Academic journal article Logos: A Journal of Catholic Thought and Culture

The Infused Virtue of Simplicity: Saint Francis De Sales and Dietrich Von Hildebrand

Academic journal article Logos: A Journal of Catholic Thought and Culture

The Infused Virtue of Simplicity: Saint Francis De Sales and Dietrich Von Hildebrand

Article excerpt

Introduction

NEAR THE END OF VERITATIS SPLENDOR, Pope Saint John Paul II describes a distinctive simplicity that flows from Christian faith: "Through the gift of new life, Jesus makes us sharers in his love and leads us to the Father in the Spirit. Such is the consoling certainty of Christian faith, the source of its profound humanity and extraordinary simplicity.... Christian morality consists, in the simplicity of the Gospel, in following Jesus Christ, in abandoning oneself to him, in letting oneself be transformed by his grace and renewed by his mercy, gifts which come to us in the living communion of his Church." (1) John Paul highlights that a fundamental feature of the Christian faith is the radical commitment that this faith requires. Christ is the one thing necessary. He must receive absolute primacy in one's life. Accordingly, one must avoid getting caught up in the complexity of everyday life and thereby miss the extraordinary simplicity that Christ offers to us.

The challenge, however, is that as an embodied being, one cannot merely withdraw from all things not Christ. As John Paul further explains, "this evangelical simplicity does not exempt one from facing reality in its complexity; rather it can lead to a more genuine understanding of reality, inasmuch as following Christ will gradually bring out the distinctive character of authentic Christian morality, while providing the vital energy needed to carry it out." (2) The Christian must seek to understand and live out the proper relationship between commitment to the one thing necessary and the complexity both of the created world and one's life. Withdrawal from various goods is necessary for Christian simplicity but not sufficient. I propose that true simplicity is a life united and integrated by love of Christ.

While John Paul serves as a departure point, I develop this claim with the insights of seventeenth-century doctor of the Church, St. Francis de Sales, and twentieth-century Catholic convert and philosopher, Dietrich von Hildebrand. Both authors offer extended and insightful treatment of the extraordinary Christian simplicity of which John Paul speaks. Their works bear even greater fruit in conversation with one another. Von Hildebrand, the philosopher, clarifies the nature of simplicity, insightfully distinguishes between harmful and necessary forms of complexity, and diagnoses false forms of simplicity. De Sales, the pastor, encourages humble recognition of one's limitations and directs questions about the complexity of life to love of God from which Christian simplicity flows and to which Christian simplicity is ordered. The strength of each presentation helps to overcome what is missing in the other. De Sales does not provide the systematic framework, clear definition, or helpful distinctions one sees in the works of von Hildebrand, but he offers something von Hildebrand does not, namely, pastoral guidance concerning the real risks of complexity and the concrete steps one can take to grow toward Christian simplicity.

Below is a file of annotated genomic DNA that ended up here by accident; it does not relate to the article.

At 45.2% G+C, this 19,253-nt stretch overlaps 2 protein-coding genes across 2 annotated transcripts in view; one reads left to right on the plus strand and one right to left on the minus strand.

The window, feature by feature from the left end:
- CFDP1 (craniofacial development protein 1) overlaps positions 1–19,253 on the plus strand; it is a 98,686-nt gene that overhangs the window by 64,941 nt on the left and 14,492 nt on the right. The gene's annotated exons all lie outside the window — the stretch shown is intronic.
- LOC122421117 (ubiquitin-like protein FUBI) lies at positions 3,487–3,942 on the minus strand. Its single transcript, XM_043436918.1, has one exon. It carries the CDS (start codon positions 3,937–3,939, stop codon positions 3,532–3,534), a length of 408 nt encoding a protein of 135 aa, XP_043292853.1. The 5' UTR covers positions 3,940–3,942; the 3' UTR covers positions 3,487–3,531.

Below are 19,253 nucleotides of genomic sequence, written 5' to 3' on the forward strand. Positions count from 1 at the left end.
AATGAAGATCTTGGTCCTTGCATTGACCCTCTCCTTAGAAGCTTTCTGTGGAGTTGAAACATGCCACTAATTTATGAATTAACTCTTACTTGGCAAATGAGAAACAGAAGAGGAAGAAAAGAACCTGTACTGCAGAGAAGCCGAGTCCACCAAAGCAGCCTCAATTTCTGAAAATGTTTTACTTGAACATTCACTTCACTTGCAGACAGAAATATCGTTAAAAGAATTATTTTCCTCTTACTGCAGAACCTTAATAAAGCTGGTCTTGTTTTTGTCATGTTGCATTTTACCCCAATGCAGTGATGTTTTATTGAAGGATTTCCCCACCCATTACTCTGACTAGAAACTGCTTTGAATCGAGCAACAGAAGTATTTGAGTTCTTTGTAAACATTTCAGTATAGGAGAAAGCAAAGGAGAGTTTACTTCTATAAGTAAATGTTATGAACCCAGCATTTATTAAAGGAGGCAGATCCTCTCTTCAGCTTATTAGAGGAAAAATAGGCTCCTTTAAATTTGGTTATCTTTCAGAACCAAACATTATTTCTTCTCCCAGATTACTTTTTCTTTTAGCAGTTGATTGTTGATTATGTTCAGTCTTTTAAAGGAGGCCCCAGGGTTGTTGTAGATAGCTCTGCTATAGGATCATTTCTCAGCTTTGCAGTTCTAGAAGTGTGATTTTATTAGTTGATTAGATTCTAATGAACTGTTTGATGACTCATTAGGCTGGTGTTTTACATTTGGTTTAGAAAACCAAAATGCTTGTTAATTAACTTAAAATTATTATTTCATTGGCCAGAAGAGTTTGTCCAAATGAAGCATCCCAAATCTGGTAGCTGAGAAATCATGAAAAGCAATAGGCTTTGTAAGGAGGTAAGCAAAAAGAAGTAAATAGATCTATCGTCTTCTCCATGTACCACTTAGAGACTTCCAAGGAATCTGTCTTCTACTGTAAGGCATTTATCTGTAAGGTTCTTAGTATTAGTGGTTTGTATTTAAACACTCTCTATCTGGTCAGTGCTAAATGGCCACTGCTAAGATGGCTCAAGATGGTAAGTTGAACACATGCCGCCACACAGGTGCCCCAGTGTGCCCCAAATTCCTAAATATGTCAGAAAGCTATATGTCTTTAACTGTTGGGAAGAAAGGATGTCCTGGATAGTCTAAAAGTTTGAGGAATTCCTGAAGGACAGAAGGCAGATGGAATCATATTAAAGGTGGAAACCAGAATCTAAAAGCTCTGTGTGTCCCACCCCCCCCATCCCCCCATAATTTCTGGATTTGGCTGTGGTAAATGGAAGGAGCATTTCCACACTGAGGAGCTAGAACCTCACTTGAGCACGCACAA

After explaining in more detail why these two authors are uniquely qualified for speaking to the topic of simplicity, I will engage their analysis of Christian simplicity in three steps. I will integrate and add to their work to show why God must have ultimate primacy in one's life. I will describe why and how this commitment demands withdrawal from various forms of complexity. Then, after clarifying why complexity is necessary in life, I will explain how one can integrate complexity in Christ.

The Universal Call to Holiness

St. Francis de Sales was a seventeenth-century bishop who provided spiritual direction to those who lived in the world. Recognizing the uniqueness of this ministry, he writes in the preface to his spiritual classic, Introduction to the Devout Life:

   Almost all those who have hitherto written about devotion
   have been concerned with instructing persons wholly withdrawn
   from the world or have at least taught a kind of devotion
   that leads to such complete retirement. … 
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